Elements of Fiction

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					Elements of Fiction

    Class Notes
   Mr. Wilkerson
 Sophomore English
           Elements of Fiction: Plot
           Plot is the action of the story. More specifically, it is the series of
     incidents which introduce, develop, and resolve the central conflict
     within the story.
A.   Exposition provides information about the characters and setting.
           It may also hint about upcoming conflicts in the story.
B.   Inciting Incident is the event which launches the central conflict
           in the story.
C.   Complications (a.k.a. Rising Action) are the events in the story
           which intensify the conflicts and create greater tension in the
     story.
D.   Climax/Turning Point is the point in the story when the tension of the
     central conflict is greatest. At this point there is a change in the main
     character’s situation.
E.   Resolution (a.k.a. Falling Action) is when the central conflict is
     resolved, and the tension in the story decreases.
F.   Denouement is the final bit of action and/or image in the story. How
     the author ties up the loose ends and concludes the story is often an
     important clue to theme. (In many short stories, and in some novels,
     the resolution and denouement are simultaneous).
II. Elements of Fiction: Setting
  Setting is the time period, time span, place, and
  overall atmosphere of a story.
A.Time period is the year, month, and time of day
  during which the actions occur.
B.Time span is the amount of time that elapses
  between the beginning and the end of the story.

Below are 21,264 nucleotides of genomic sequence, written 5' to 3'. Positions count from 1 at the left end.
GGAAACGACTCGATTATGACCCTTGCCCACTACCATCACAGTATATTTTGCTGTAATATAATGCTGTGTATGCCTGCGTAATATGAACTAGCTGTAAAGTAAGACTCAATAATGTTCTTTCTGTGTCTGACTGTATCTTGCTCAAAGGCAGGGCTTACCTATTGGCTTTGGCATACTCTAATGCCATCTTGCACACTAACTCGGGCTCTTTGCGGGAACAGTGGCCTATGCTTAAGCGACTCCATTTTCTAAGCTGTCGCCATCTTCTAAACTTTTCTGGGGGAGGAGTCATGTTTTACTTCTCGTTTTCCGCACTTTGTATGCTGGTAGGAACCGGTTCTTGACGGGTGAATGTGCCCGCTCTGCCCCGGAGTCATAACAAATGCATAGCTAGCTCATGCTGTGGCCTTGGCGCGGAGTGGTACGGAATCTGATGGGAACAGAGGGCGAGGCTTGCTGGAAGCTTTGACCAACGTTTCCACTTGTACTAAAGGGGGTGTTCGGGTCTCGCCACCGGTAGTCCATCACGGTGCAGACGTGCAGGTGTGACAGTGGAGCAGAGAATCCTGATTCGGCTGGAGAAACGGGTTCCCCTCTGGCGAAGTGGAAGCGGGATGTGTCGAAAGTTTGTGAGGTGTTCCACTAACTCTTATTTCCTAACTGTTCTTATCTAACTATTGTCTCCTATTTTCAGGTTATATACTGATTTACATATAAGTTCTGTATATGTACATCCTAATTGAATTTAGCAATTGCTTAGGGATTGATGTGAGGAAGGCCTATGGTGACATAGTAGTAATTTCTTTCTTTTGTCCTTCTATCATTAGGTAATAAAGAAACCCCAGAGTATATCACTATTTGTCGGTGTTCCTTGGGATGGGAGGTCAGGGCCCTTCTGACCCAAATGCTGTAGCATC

C. Place is the real or imaginary location in which
  the actions occur.
D. Atmosphere is the feeling or mood an author
  creates through his/her descriptions of time,
  place, and character interactions.
         III. Elements of Fiction:
             Characterization
  Characterization is the term which describes how an
  author creates and develops a character. When
  studying a short story or novel, the reader should
  consider the following:

A. The character’s actions and deeds
B. The character’s spoken or unspoken thoughts
C. The character’s physical characteristics
D. Other characters’ thoughts about and reactions to the
   character
E. The narrator’s thoughts concerning the character
          IV. Elements of Fiction:
               Character Types
  A character is a person, animal, creature, or force
  within a story.
A. The protagonist is the main character of a story.
  The protagonist is
1) the character who discovers the theme of the story or
2) the character whose central conflict allows the reader
  to discover the theme
B.The antagonist opposes the main character.
C. Major and minor characters serve many functions.
  They help to develop the protagonist’s character and
  to clarify his/her central conflict.
        IV. Elements of Fiction:
          Character Types Cont.
D. Flat characters have one-dimensional
  personalities.
E. Round characters have multi-dimensional
  personalities.
F. Static characters are set in their ways; they
  do not show a change in their personalities
  during the story.
G. Dynamic characters are open to or capable
  of change in their thoughts, attitudes, or
  opinions during the story.
        V. Elements of Fiction:
        Conflict and Conflict Types
  Conflict is a struggle between two opposing forces
  in a story. Conflicts can be internal or external.
A.Character vs. Character
  1. Character vs. him/her self (internal conflict)